Articles Tagged ‘Canadian Politics’

  • Rebel Youth offers depth but lacks dimension

    Rebel Youth is ordered by two claims. The first is that the explosion of defiant youthful anti-authoritarianism in the cultural arena, rebellious uprisings of young wildcat strikers in 1965-1966, the rise of New Left opposition and protest, and young radicals’ support for a series of 1969-1972 strikes need all be understood as “aspects of a single youth phenomenon.”

  • After big election promises, Trudeau Liberals sell a future without job security for young Canadians

    Canadian Politics

    The Liberals need to be clear with Canadians where their long term outlook lies. Is it with the election 2015 idea that we can offer a decent life for young workers, or is it with the idea that job security is a luxury we can no longer afford? After a year of observation, my suspicion is that the latter is their genuine belief, while the former was a tactical choice to win votes.

  • Canadian complicity and the Saudi-led war on Yemen

    Canadian Politics

    Today, it is hard to see Canada as anything but fully complicit in the currently one-sided, year-long bombing crusade by Saudi Arabia, supported fully by the US. Nothing we can say will stop them, and I suppose Dion rests peacefully at night knowing he injected 3,000 jobs into the Canadian economy so that a violent dictatorship could continue to bomb its neighbours at will.

  • Getting Ready for the Tory Storm in Manitoba

    Canadian Politics

    People who recognize what the Tories have in mind for Manitoba should set ourselves the goal of building active opposition to their attacks. Just waiting for the next election will mean not even trying to repel Tory attacks. Just waiting will also demoralize people hurt by the Tories, making them less likely to bother to vote in the next election.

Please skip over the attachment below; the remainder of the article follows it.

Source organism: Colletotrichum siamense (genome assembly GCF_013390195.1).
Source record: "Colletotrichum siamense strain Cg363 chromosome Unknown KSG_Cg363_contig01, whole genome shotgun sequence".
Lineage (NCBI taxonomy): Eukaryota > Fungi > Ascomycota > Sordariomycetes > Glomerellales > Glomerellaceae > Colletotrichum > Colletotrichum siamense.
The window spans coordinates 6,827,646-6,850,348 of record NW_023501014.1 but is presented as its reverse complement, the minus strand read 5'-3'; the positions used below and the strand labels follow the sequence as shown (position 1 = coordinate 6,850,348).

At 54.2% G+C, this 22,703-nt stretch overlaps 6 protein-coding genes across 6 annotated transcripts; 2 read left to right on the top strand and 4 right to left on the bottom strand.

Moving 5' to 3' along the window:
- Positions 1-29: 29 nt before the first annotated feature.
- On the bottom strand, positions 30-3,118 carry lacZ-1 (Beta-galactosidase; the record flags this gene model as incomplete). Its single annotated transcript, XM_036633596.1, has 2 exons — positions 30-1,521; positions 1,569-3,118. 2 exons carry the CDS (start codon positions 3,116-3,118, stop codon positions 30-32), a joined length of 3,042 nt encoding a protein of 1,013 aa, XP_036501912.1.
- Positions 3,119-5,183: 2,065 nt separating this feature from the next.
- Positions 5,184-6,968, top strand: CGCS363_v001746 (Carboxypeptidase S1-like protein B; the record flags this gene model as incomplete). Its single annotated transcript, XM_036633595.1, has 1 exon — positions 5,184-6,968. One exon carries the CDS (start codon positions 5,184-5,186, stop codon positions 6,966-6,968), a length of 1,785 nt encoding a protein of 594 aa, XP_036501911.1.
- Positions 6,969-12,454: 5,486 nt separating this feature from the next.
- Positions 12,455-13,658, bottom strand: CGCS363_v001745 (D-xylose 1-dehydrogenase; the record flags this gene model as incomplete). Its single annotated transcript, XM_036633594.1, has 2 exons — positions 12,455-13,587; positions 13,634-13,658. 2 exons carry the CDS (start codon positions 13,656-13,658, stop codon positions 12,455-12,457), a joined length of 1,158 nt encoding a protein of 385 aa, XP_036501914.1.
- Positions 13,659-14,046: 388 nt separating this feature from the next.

• Water isn’t a human right in Canada, but it should be

    Human Rights

    There has been a brewing controversy over the use, ownership, and commodification of important natural resources like fresh and clean drinking water. And rightfully so, because while Canada has high amounts of fresh water in global terms, the reality of water insecurity is apparent even here, especially as it pertains to Indigenous communities.

  • Anti-Palestine Media Bias Remains Untouchable Even to Canada’s Media Critics

    Middle East

    When a “couple dozen” articles fail to quote a single proponent of a Green resolution pressing Israel to relinquish illegally occupied land it suggests systemic media bias. Canadaland’s inability to contextualize this anti-Palestinianism reveals a media watchdog subservient to the dominant foreign-policy framework about Israel. And a sign of how bad coverage is of all foreign affairs.

  • Open Letter to NDP re: their support for White Helmets Nobel Peace Prize

    Canadian Politics

    I am writing to alert you that the NDP has made a very serious mistake in recommending to the federal government that Canada should nominate the White Helmets for the Nobel Peace Prize. To some extent this error may be understandable in light of the fact that a commentator has recently said, “Coverage of the Syrian war will be remembered as one of the most shameful episodes in the history of the American press.”

  • Decolonizing Cottage Country: Anishinaabe Art Intervenes in Canada’s Wild Rice War

    Canadian Politics

    It is a heavy responsibility that must be more equally shouldered by Canadians and Quebecers. Labour and activist groups from coast to coast should rally to support Indigenous land defenders. Because we share the Earth, we must also share in the struggles to defend it against the depredations of colonialism and capitalism.

  • Winnipeg conference looks at real-life experiences


    The North American Basic Income Group held its 15th annual congress in Winnipeg on May 13 to 16. The event brought together activists and researchers with experience of poverty from across North America to discuss an idea that is gaining momentum as a tool for poverty reduction: Basic Income, a program which would pay a guaranteed amount monthly or annually to every adult member of society.

  • Can the NDP be relevant?

    Canadian Politics

    Now, with a Quebec leader who could hardly be accused of being a radical, the party was everything the national media had said it should be: cautious, pragmatic, and eminently reasonable, particularly on the economy. Throughout the 2015 campaign Mulcair sent all the right signals to Bay Street about balanced budgets and restrained spending. How could they lose?

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